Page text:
The Great Hanshin earthquake (阪神・淡路大震災 Hanshin Awaji daishinsai). The name of the Kobe earthquake on Tuesday January 17, 1995 at 05:46:53 JST. I covered all week the events for France Inter France Info RFI etc at that time as the first French reporter on zone while authorities were shy of showing real pictures of the damage until around 0900 am for Japan TV state channel. Local country was in chaos, prime minister Murayama (Japanese Socialist Party) has been criticised as he refused the sending of armed forces to rescue the victims. I was in Kobe region on January 17 in the evening catching the first Shinkansen from Tokyo to Kobe but we had to stop at Kyoto for risk of new quakes. Then after securing a room in a hotel in Kyoto I decided to reach Kobe. Not much transportation of course. Chaos. I then walked from Osaka to Kobe and reported there during a week. I could sleep there (as a refugee with Japanese homeless near by city hall) By following Friday in my evening news report I voiced that 5.000 people had died. Some further reports mentioned 6000 to 10 000 died a year after, with lots of homeless remaining. Today there are still homeless from the Kobe earthquake... One thing had been criticised then was the refusal of Japanese customs officers to let French Firemen of Paris come to help and rescue Kobe victims with their Pompiers de Paris's dogs which I heard Chirac had specially sent to Japan. Later on, the European leader Mrs. Cresson (European Commissioner for Research, Science and Technology) was one of the first leader to visit Kobe as a testimony of support.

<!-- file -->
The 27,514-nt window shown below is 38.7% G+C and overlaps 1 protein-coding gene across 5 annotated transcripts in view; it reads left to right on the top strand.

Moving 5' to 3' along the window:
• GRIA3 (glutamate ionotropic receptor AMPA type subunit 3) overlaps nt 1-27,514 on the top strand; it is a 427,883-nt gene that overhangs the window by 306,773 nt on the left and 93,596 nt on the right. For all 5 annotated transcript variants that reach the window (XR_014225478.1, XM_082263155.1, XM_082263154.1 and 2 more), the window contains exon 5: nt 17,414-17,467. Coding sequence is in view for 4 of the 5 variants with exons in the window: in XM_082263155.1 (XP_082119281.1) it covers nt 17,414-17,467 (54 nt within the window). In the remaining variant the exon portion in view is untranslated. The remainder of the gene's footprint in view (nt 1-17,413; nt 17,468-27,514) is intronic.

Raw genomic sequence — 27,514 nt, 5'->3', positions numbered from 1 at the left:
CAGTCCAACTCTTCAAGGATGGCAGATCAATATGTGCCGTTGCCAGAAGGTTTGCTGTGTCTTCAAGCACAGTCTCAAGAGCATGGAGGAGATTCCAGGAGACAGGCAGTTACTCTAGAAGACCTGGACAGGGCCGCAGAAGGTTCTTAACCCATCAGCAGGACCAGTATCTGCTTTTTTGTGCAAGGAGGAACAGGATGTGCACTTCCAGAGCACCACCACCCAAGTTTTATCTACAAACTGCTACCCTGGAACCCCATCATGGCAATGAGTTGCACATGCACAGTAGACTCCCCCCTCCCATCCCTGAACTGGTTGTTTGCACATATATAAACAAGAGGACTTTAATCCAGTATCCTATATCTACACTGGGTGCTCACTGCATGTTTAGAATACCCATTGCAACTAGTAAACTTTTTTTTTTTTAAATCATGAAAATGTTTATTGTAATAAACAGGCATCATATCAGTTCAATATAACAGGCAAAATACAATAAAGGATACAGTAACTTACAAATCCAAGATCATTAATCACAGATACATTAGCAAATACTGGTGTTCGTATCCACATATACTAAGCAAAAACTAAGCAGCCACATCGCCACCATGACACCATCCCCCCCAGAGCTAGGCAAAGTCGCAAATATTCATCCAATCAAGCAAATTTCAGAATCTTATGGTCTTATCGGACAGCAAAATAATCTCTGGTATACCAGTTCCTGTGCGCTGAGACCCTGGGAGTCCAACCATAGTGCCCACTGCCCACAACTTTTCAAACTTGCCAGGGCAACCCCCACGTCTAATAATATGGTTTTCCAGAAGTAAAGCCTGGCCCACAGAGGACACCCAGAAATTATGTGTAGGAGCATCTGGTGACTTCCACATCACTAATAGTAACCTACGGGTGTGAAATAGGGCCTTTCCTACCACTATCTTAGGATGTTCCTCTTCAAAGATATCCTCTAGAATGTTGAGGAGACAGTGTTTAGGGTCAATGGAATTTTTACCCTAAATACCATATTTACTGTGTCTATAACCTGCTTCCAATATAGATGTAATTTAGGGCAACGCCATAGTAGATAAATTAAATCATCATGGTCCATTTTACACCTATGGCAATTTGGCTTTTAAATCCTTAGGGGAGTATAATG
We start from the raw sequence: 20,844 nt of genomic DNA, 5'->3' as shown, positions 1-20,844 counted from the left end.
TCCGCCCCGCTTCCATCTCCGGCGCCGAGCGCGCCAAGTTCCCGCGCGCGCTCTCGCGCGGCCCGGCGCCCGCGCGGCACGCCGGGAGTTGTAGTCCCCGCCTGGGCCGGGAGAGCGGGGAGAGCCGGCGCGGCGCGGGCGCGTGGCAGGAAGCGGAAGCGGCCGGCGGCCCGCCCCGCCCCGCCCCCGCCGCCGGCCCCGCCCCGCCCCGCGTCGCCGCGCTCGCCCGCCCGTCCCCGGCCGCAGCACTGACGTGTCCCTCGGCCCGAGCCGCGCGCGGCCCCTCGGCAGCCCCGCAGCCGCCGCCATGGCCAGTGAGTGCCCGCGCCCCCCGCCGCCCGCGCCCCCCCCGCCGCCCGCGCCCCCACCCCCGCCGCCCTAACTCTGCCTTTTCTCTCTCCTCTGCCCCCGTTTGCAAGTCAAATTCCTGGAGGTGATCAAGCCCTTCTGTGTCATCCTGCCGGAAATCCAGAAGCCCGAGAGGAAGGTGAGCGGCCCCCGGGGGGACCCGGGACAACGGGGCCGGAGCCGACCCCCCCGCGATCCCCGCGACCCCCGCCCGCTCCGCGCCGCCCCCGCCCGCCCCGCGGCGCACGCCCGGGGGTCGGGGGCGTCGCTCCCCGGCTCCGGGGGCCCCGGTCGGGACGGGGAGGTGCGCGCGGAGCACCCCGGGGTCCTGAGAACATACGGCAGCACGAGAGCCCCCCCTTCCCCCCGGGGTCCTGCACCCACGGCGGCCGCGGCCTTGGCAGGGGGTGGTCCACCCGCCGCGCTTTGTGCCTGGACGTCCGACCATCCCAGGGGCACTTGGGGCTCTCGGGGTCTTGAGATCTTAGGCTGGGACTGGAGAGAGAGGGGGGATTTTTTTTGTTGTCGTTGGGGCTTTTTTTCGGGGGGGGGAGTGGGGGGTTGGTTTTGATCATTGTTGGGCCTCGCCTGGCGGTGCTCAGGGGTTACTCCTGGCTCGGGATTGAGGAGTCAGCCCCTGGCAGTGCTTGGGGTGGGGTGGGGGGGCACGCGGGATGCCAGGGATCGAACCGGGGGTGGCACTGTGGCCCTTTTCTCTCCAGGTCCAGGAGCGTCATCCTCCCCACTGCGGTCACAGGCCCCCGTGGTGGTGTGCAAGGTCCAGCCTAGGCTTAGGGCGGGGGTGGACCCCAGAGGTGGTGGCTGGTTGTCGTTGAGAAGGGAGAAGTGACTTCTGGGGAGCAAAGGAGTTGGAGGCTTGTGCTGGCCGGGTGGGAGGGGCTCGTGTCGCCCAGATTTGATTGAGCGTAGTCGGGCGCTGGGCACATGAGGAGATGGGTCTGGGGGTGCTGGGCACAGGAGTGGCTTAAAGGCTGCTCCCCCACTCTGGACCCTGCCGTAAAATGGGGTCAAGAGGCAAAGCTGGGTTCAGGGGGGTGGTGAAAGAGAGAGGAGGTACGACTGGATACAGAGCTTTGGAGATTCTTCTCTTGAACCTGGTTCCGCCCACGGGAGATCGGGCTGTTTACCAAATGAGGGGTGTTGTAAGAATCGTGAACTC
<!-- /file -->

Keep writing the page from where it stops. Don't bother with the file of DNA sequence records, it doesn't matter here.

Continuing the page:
Update today Jan 17, 2016
"33 seniors die ‘lonely deaths’ in 2015 at public housing for Kobe 1995 quake victims"
THE ASAHI SHIMBUN
KOBE--Thirty-three elderly people died alone and unnoticed in 2015 in public housing units for victims of the Great Hanshin Earthquake, the lowest figure since 2000, Hyogo prefectural police said.
The number of “kodokushi” (lonely deaths) was down by seven from 2014. Their bodies were eventually discovered among a total of 265 buildings in Hyogo Prefecture used mainly by people whose homes were destroyed in the 1995 earthquake.
The average age of the 33 was 75.1. Twenty-five were 65 years old or older, accounting for 75.8 percent of the kodokushi. Three were in their 90s, 11 in their 80s and nine in their 70s.
Illnesses caused 22 of the deaths. Two died in accidents, such as choking on food. One death was a suicide.
The bodies of 17 of the seniors were discovered within a day of their deaths. But in one case, the body was found five months after death.
Jan. 17 will mark the 21st anniversary of the Great Hanshin Earthquake, which killed more than 6,400 people, destroyed buildings and homes, and forced thousands to live in temporary housing.
The highest number of kodokushi in Hyogo Prefecture was 77 in 2002.